Why threatening Obamacare disproportionately threatens women's health
Judge Reed O’Connor, who was appointed by George W. Bush and currently serves in the U.S. District Court in Fort Worth, Texas, struck down the entire Affordable Care Act (ACA) on December 14. He did so on the grounds that it is unconstitutional to compel citizens to purchase health insurance.
President Obama enacted the Affordable Care Act, which is also popularly known as “Obamacare,” in 2010. The act, which required 30 million uninsured Americans to either obtain health insurance or pay a fee, sought to provide millions of uninsured Americans with an affordable option for health care. The act did this by creating health insurance marketplaces that offered lower premiums designed to be more accessible to less financially secure Americans. In 2012, the Affordable Care Act was challenged by the National Federation of Independent Business, but the Supreme Court upheld the act as constitutional because it falls within Congress’ taxing prerogative.
Before the ACA, health insurance costs were increasing at a faster rates than were incomes for middle- and low-income families. In 2003, for example, the average annual premium was about 15 percent of the median household income for non-seniors, according to The Washington Post. A large part of this high price was due to premiums put in place for people with pre-existing conditions. These conditions include not only pre-existing health issues, but gender, race, disability, age, and place of birth. This means that if the ACA is overturned, women and other marginalized people will no longer have equal access to health care.
Should the ACA be overturned, however, it would be the latest development in a long history of discrimination against women in the health care industry. Due to a system of “gender rating,” women are often charged up to 181 percent of what a man pays for insurance because women are associated with higher health risks due to their reproductive organs. While many insurance companies effectively replace women’s status as “person” with that of “mother,” the ACA determines that the capacity to have a child should not devalue a person in any way compared to those who can’t.
This discrimination is just one part of a much bigger problem regarding women’s health in the United States. On December 19, the Commonwealth Fund released a report examining the status of women’s health and health care in the United States in comparison to 10 other nations, including Australia, Canada, France, and the United Kingdom, among others. This report ranked the United States last among all these nations, meaning that women in the U.S. are the unhealthiest even though the average American pays more for insurance than citizens of other developed nations. According to the report, over 25 percent of American women spend at least $2,000 out of pocket a year for medical expenses, compared to the under 5 percent of women in most of the other nations studied. Because of these expenses, over 33 percent of American women don’t purchase the medical care they need.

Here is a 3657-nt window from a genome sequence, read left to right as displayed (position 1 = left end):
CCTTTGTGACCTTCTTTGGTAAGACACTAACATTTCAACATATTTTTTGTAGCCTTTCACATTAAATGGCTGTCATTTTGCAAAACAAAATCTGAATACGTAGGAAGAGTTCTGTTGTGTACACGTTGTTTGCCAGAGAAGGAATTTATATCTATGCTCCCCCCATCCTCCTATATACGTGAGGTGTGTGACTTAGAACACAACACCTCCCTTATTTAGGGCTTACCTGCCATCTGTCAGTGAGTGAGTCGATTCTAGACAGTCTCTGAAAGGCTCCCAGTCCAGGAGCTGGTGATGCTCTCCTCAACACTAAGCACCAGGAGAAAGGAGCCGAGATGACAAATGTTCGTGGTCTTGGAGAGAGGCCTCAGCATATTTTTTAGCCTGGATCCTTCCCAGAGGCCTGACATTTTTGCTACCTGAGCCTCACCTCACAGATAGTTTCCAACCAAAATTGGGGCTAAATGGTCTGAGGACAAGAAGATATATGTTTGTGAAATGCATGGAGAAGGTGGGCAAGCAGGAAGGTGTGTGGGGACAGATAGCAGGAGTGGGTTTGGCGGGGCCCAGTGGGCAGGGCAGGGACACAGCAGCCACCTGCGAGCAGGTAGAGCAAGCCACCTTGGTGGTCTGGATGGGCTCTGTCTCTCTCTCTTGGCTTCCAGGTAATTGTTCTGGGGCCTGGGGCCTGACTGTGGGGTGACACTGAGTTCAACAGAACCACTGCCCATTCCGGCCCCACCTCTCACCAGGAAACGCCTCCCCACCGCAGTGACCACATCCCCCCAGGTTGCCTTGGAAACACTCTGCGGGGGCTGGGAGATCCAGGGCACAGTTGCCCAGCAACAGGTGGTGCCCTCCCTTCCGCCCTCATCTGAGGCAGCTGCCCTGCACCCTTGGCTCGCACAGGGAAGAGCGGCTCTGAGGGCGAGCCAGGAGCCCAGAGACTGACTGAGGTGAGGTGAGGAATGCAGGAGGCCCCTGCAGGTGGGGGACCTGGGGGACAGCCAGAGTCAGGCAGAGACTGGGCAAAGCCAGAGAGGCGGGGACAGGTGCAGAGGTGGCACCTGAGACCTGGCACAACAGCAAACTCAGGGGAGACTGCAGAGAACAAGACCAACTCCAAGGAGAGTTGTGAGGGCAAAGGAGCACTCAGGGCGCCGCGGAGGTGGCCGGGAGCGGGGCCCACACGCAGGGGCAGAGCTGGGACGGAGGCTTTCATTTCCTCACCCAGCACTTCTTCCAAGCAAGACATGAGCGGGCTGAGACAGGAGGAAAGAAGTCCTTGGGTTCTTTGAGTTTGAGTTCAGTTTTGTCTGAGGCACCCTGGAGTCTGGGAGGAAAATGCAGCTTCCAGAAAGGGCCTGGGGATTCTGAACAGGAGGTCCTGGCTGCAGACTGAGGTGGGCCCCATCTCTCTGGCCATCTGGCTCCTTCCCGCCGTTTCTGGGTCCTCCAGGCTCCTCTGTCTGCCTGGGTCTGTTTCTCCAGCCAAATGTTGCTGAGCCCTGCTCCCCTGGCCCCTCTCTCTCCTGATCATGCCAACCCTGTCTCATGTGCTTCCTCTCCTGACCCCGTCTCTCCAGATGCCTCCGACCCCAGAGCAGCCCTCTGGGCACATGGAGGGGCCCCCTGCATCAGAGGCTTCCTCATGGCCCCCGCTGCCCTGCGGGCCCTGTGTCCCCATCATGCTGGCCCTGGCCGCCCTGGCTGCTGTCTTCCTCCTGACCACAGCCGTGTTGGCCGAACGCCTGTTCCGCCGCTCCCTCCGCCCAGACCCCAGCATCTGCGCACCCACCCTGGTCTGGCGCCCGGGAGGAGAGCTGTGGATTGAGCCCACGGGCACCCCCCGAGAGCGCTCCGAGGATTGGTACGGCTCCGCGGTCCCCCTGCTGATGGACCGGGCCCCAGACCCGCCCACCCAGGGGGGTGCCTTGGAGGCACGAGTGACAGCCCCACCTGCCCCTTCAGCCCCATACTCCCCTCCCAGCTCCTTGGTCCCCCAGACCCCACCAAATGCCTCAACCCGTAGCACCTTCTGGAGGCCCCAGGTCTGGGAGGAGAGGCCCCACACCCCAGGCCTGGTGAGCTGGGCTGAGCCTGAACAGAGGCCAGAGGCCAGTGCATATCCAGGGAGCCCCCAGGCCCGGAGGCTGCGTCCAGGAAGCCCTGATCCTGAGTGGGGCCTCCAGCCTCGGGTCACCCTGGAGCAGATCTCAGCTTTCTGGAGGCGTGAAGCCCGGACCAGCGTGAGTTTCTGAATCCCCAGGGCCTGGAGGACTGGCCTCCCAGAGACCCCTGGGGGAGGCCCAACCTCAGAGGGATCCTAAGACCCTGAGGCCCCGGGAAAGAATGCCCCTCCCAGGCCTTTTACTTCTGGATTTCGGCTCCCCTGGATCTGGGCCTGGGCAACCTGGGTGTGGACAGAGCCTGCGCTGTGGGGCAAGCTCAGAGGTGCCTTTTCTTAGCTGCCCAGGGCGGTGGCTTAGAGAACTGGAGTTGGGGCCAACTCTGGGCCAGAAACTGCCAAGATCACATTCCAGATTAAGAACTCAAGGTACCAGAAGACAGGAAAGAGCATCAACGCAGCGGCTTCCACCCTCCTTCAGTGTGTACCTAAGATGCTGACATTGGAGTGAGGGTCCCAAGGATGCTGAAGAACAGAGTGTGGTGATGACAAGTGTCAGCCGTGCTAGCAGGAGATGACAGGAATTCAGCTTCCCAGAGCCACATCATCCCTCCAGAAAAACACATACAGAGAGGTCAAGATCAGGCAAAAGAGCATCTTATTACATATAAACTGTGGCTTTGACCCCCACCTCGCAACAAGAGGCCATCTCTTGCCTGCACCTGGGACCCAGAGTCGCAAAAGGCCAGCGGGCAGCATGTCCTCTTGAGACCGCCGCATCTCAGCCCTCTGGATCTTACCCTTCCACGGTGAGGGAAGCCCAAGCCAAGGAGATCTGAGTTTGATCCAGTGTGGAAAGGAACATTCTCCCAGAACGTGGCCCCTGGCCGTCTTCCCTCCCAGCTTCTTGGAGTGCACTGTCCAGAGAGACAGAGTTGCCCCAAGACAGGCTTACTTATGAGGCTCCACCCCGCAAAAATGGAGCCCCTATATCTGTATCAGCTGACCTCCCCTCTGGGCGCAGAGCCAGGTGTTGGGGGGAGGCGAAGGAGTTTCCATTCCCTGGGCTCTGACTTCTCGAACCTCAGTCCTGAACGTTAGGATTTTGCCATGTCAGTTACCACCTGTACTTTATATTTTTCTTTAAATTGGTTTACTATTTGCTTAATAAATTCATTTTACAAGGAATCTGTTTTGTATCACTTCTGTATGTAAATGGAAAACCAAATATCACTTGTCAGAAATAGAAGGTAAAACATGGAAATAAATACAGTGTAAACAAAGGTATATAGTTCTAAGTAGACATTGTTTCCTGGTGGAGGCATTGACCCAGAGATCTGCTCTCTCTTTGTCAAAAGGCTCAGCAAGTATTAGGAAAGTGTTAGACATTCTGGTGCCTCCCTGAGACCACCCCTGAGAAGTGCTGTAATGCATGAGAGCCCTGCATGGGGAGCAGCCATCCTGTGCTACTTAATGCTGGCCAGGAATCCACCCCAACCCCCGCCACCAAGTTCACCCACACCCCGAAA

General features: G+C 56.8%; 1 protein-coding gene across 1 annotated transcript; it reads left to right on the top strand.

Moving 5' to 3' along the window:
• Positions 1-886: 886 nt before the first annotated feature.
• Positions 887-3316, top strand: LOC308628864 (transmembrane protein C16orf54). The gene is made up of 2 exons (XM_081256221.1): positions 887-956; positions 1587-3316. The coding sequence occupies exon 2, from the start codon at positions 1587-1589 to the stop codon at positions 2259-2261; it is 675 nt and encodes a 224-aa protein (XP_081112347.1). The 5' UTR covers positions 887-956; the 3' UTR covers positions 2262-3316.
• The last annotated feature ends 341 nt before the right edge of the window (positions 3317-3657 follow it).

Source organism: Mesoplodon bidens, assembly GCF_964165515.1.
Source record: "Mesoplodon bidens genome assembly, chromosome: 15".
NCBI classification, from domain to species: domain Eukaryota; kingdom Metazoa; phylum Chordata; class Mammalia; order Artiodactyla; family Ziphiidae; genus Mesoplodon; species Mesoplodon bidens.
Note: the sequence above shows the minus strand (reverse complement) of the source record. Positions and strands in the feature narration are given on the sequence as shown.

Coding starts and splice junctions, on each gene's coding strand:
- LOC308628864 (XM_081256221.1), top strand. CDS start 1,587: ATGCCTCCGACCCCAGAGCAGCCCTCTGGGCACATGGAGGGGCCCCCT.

It’s also worth noting that American women’s health is clearly suffering. The United States has one of the worst rates of maternal mortality in the developed world. There are more obese women than men in the United States, and women constitute 68 percent of patients with osteoporosis and 78 percent of patients with autoimmune diseases. Women suffer from depression at twice the rate of men and now commit suicide at rates comparable to men.
It seems it’s time for a movement to call out the pain and degradation women experience in the health care system in the same way the #MeToo movement has called out the normalized pain and degradation women experience in the workplace. As Lili Loofbourow wrote in The Week regarding #MeToo, “Women are enculturated to be uncomfortable most of the time. And to ignore their discomfort. This is so baked into our society I feel like we forget it’s there. To steal from David Foster Wallace, this is the water we swim in.”
The notion that women are expected to be in pain is applicable not only to sexual harassment, but to all life experiences. Loofbourow specifically mentions how this pain is normalized in health care, citing the fact that “PubMed has almost five times as many clinical trials on male sexual pleasure as it has on female sexual pain.” In fact, gynecologist Dr. Jessica Vaught recently pointed out in a U.S. News health report that a lot of women “don’t realize that painful cramping, pain during sex and heavy or long-lasting periods aren’t normal.” A lot of women don’t realize that these symptoms are dangerous, and likewise, a lot of doctors don’t take these sorts of symptoms seriously. For instance, as Loofbourow mentions in her piece, it takes a woman an average of nine years to be diagnosed with endometriosis after experiencing vaginal pain.
The Affordable Care Act has helped 8 million women receive health insurance since 2010, reducing the number of uninsured women by nearly half. In other words, the Affordable Care Act has helped 8 million women have their health taken seriously. The new attempt to repeal the ACA, which is being pushed by 20 plaintiff states led by Texas, will undermine the 133 million Americans with pre-existing conditions, especially women. Now more than ever, therefore, it’s time for American women to question the pain and suffering we’ve normalized, and advocate for our entitlement to better health care.
More articles by Category: Health
More articles by Tag: Discrimination, Equality, Law, Medicaid, Medicare, Reproductive rights